I wanted to bottle a pallet of Chardonnay to start with, and was looking for a very specific flavor profile, similar to many I had tasted in Napa. I was introduced to Bob Colarossi at Estate Crush in Lodi, described what I was looking for and, as fate would have it, he said he happened to have some juice fermenting in the back cellar. I tasted straight from the tank and found exactly what I was looking for!

Then I approached a good friend, Donna Graves, about the idea of bottling and then selling the wine for a good cause. We made a commitment to give back to dog rescues by donating a portion of all wine sales to various non-profit organizations. What started as a passion project for us has turned into a growing wine business that I am still pursuing as the sole owner now. By the end of 2015, Nectar of the Dogs Wine (NOTDW) was born.

Melanie Garibay sampling the first varietal from Nectar of the Dogs Wine.

PP: What was the initial public response?

MG: The first pallet (672 bottles) of Chardonnay was introduced to friends and family, who enjoyed the wine so much it sold out in about 6 months, with everyone asking what was next! From the sales of that pallet, we gave $1,000 to two rescues, All American Dachshund Rescue and Bark Party. We were selling the wine through the Sunland Vintage Tasting room at the time, and really weren’t sure what was going to happen next. But I knew I wanted to continue on, so I started the LLC for the company in 2016 and we were licensed in January of 2017 and ready to go out on our own! We are getting ready to bottle our 11th varietal in August, so really excited about coming out with our second edition of our “3 Dogs White” blend.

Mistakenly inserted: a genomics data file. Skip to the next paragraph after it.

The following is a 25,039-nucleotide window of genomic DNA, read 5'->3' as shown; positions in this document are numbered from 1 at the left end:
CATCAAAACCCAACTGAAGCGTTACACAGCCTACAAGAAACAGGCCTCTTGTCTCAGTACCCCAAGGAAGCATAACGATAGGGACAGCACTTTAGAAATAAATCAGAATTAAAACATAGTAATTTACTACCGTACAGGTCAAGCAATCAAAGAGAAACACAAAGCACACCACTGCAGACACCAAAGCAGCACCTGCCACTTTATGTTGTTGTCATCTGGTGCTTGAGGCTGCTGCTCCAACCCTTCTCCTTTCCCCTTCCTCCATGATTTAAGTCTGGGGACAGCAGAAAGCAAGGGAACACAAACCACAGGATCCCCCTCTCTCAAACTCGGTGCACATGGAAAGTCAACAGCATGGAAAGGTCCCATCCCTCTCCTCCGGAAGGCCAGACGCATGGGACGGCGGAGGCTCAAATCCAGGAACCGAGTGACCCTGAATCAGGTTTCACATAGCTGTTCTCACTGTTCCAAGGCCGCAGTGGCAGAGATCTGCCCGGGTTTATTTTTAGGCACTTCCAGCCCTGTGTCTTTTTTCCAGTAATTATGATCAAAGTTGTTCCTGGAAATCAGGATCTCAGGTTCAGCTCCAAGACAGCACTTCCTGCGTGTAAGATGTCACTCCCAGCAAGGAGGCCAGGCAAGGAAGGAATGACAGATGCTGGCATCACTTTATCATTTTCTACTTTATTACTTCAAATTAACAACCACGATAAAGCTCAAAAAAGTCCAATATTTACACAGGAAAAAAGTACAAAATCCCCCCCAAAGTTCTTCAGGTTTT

PP: Are you a professional winemaker by training?

MG: While I am not a certified winemaker, I consider myself an experienced wine drinker and have developed a deep appreciation for the business and the intricacies of bringing quality wines to consumers. I sample every wine before deciding what varietals and blends to bottle, because if no one buys the wine, someone still has to drink it, and I will not drink bad wine! As I progress further into this business, I do plan to learn how to make wine, but for now, I leave the science of winemaking to the professionals. I still maintain my full-time corporate job as a Live Events Producer in the professional beauty industry, while running Nectar of the Dogs Wine with a small team and the support of my husband, friends, and family. And as a producer, part of the job is knowing when, where, and how to bring in the professionals to produce a great show. This is the approach I take for NOTDW as well.